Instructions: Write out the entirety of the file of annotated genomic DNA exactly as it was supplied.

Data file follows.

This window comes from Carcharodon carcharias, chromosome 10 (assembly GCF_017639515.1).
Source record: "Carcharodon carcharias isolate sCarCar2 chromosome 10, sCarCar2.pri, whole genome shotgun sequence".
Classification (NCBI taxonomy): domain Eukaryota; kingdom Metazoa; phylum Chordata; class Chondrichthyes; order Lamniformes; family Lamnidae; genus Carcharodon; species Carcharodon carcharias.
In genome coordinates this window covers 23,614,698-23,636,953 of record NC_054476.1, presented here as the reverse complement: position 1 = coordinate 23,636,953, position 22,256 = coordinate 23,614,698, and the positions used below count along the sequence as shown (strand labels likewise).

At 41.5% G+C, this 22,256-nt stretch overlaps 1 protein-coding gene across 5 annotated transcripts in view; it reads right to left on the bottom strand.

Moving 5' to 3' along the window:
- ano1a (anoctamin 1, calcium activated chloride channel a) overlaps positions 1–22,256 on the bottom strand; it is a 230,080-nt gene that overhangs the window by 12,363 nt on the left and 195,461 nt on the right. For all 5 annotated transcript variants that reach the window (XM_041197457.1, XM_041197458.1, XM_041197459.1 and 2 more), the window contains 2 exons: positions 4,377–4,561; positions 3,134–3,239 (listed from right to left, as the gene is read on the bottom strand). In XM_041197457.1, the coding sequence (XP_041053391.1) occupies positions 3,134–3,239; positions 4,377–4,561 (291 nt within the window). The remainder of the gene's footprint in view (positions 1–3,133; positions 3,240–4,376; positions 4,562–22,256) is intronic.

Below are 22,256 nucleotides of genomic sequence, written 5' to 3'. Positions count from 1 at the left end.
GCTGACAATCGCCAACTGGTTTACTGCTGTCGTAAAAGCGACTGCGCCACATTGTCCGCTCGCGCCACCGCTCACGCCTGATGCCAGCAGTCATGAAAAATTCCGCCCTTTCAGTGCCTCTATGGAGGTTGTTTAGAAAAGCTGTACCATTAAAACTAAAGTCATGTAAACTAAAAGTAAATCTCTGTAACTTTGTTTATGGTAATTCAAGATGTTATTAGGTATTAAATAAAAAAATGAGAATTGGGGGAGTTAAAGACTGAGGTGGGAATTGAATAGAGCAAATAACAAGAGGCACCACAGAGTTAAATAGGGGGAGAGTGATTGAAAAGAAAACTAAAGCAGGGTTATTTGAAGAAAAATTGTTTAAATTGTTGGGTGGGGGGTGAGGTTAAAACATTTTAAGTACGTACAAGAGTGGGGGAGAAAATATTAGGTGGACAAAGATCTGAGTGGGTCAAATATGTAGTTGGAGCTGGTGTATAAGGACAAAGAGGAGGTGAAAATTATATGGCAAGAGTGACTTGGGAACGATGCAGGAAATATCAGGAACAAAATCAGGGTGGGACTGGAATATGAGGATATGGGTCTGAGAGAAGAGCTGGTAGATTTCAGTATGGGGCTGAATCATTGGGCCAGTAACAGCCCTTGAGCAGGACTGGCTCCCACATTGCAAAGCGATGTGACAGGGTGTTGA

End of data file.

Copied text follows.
This window comes from Carcharodon carcharias, chromosome 10 (assembly GCF_017639515.1).
Source record: "Carcharodon carcharias isolate sCarCar2 chromosome 10, sCarCar2.pri, whole genome shotgun sequence".
Classification (NCBI taxonomy): domain Eukaryota; kingdom Metazoa; phylum Chordata; class Chondrichthyes; order Lamniformes; family Lamnidae; genus Carcharodon; species Carcharodon carcharias.
In genome coordinates this window covers 23,614,698-23,636,953 of record NC_054476.1, presented here as the reverse complement: position 1 = coordinate 23,636,953, position 22,256 = coordinate 23,614,698, and the positions used below count along the sequence as shown (strand labels likewise).

At 41.5% G+C, this 22,256-nt stretch overlaps 1 protein-coding gene across 5 annotated transcripts in view; it reads right to left on the bottom strand.

Moving 5' to 3' along the window:
- ano1a (anoctamin 1, calcium activated chloride channel a) overlaps positions 1–22,256 on the bottom strand; it is a 230,080-nt gene that overhangs the window by 12,363 nt on the left and 195,461 nt on the right. For all 5 annotated transcript variants that reach the window (XM_041197457.1, XM_041197458.1, XM_041197459.1 and 2 more), the window contains 2 exons: positions 4,377–4,561; positions 3,134–3,239 (listed from right to left, as the gene is read on the bottom strand). In XM_041197457.1, the coding sequence (XP_041053391.1) occupies positions 3,134–3,239; positions 4,377–4,561 (291 nt within the window). The remainder of the gene's footprint in view (positions 1–3,133; positions 3,240–4,376; positions 4,562–22,256) is intronic.

Below are 22,256 nucleotides of genomic sequence, written 5' to 3'. Positions count from 1 at the left end.
GCTGACAATCGCCAACTGGTTTACTGCTGTCGTAAAAGCGACTGCGCCACATTGTCCGCTCGCGCCACCGCTCACGCCTGATGCCAGCAGTCATGAAAAATTCCGCCCTTTCAGTGCCTCTATGGAGGTTGTTTAGAAAAGCTGTACCATTAAAACTAAAGTCATGTAAACTAAAAGTAAATCTCTGTAACTTTGTTTATGGTAATTCAAGATGTTATTAGGTATTAAATAAAAAAATGAGAATTGGGGGAGTTAAAGACTGAGGTGGGAATTGAATAGAGCAAATAACAAGAGGCACCACAGAGTTAAATAGGGGGAGAGTGATTGAAAAGAAAACTAAAGCAGGGTTATTTGAAGAAAAATTGTTTAAATTGTTGGGTGGGGGGTGAGGTTAAAACATTTTAAGTACGTACAAGAGTGGGGGAGAAAATATTAGGTGGACAAAGATCTGAGTGGGTCAAATATGTAGTTGGAGCTGGTGTATAAGGACAAAGAGGAGGTGAAAATTATATGGCAAGAGTGACTTGGGAACGATGCAGGAAATATCAGGAACAAAATCAGGGTGGGACTGGAATATGAGGATATGGGTCTGAGAGAAGAGCTGGTAGATTTCAGTATGGGGCTGAATCATTGGGCCAGTAACAGCCCTTGAGCAGGACTGGCTCCCACATTGCAAAGCGATGTGACAGGGTGTTGA